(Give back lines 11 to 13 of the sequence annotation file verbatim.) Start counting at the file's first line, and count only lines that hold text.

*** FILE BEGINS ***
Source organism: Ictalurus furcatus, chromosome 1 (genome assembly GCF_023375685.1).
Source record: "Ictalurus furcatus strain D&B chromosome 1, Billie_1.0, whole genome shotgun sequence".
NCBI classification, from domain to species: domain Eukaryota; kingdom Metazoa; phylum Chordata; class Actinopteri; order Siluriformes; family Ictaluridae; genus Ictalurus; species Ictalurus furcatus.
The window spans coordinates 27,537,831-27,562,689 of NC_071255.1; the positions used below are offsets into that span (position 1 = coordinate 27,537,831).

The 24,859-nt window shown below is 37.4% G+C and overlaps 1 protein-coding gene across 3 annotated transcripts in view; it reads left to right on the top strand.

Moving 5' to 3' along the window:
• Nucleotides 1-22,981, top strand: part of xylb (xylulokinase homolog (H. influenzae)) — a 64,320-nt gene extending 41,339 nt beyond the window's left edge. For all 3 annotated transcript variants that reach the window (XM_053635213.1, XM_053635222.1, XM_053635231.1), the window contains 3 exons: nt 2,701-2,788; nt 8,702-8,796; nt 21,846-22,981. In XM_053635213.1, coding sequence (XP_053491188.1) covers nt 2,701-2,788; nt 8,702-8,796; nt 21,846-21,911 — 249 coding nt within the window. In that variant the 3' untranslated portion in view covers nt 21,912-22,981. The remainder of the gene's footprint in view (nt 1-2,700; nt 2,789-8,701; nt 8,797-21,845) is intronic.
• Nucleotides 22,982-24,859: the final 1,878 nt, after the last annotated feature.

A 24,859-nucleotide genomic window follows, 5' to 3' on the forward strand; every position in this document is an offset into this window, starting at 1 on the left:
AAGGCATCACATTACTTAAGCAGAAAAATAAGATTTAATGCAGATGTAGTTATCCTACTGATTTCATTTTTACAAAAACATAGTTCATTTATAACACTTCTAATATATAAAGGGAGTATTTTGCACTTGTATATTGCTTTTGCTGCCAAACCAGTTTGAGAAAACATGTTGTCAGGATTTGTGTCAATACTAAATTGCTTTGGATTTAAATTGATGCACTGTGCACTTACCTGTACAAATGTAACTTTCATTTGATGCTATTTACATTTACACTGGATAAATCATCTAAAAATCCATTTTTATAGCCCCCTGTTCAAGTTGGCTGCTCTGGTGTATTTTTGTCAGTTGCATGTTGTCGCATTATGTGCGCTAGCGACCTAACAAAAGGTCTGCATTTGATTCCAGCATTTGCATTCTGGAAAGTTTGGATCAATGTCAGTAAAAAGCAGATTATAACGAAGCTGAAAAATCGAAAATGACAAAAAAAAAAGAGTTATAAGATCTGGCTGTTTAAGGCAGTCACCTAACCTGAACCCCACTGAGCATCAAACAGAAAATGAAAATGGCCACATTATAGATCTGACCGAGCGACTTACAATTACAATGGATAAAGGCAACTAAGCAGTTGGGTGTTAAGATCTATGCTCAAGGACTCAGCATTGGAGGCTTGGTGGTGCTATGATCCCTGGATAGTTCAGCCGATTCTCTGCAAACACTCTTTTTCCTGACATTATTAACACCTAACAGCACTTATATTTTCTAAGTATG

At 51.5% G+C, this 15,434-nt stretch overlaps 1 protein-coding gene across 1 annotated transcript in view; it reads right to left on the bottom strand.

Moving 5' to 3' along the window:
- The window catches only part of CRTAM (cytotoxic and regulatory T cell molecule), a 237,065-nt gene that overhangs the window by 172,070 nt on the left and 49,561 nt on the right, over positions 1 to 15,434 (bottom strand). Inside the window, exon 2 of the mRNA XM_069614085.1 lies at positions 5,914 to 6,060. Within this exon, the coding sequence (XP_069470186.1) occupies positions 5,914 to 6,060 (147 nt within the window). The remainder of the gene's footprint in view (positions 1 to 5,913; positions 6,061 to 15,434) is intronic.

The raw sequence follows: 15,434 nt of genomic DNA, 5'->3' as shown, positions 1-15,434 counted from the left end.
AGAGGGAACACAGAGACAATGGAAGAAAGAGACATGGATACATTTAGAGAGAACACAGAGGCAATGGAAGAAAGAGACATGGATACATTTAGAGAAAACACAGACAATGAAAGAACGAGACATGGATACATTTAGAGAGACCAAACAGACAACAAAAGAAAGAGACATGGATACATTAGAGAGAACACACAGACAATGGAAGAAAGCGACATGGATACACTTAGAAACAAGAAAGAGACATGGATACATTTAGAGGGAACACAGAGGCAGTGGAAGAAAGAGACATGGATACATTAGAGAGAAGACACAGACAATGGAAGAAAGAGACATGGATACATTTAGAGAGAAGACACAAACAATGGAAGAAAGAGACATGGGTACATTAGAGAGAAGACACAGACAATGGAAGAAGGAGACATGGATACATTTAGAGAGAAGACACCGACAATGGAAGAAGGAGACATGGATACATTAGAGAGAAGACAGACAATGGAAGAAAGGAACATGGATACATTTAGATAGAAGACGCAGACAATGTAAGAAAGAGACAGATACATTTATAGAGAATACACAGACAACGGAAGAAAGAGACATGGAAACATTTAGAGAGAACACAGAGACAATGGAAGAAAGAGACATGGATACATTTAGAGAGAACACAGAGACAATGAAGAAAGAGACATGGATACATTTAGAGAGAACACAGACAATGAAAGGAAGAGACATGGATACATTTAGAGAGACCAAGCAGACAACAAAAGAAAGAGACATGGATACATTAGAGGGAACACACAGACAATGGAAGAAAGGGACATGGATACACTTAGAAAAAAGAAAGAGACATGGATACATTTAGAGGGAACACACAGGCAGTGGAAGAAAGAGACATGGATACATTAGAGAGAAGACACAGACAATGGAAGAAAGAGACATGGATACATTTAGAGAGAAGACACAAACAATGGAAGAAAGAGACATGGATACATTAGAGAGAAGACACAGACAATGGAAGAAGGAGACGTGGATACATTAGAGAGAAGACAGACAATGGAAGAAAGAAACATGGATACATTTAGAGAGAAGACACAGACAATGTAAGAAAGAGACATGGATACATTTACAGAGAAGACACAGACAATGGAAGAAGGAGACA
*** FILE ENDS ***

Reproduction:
At 51.5% G+C, this 15,434-nt stretch overlaps 1 protein-coding gene across 1 annotated transcript in view; it reads right to left on the bottom strand.

Moving 5' to 3' along the window:
- The window catches only part of CRTAM (cytotoxic and regulatory T cell molecule), a 237,065-nt gene that overhangs the window by 172,070 nt on the left and 49,561 nt on the right, over positions 1 to 15,434 (bottom strand). Inside the window, exon 2 of the mRNA XM_069614085.1 lies at positions 5,914 to 6,060. Within this exon, the coding sequence (XP_069470186.1) occupies positions 5,914 to 6,060 (147 nt within the window). The remainder of the gene's footprint in view (positions 1 to 5,913; positions 6,061 to 15,434) is intronic.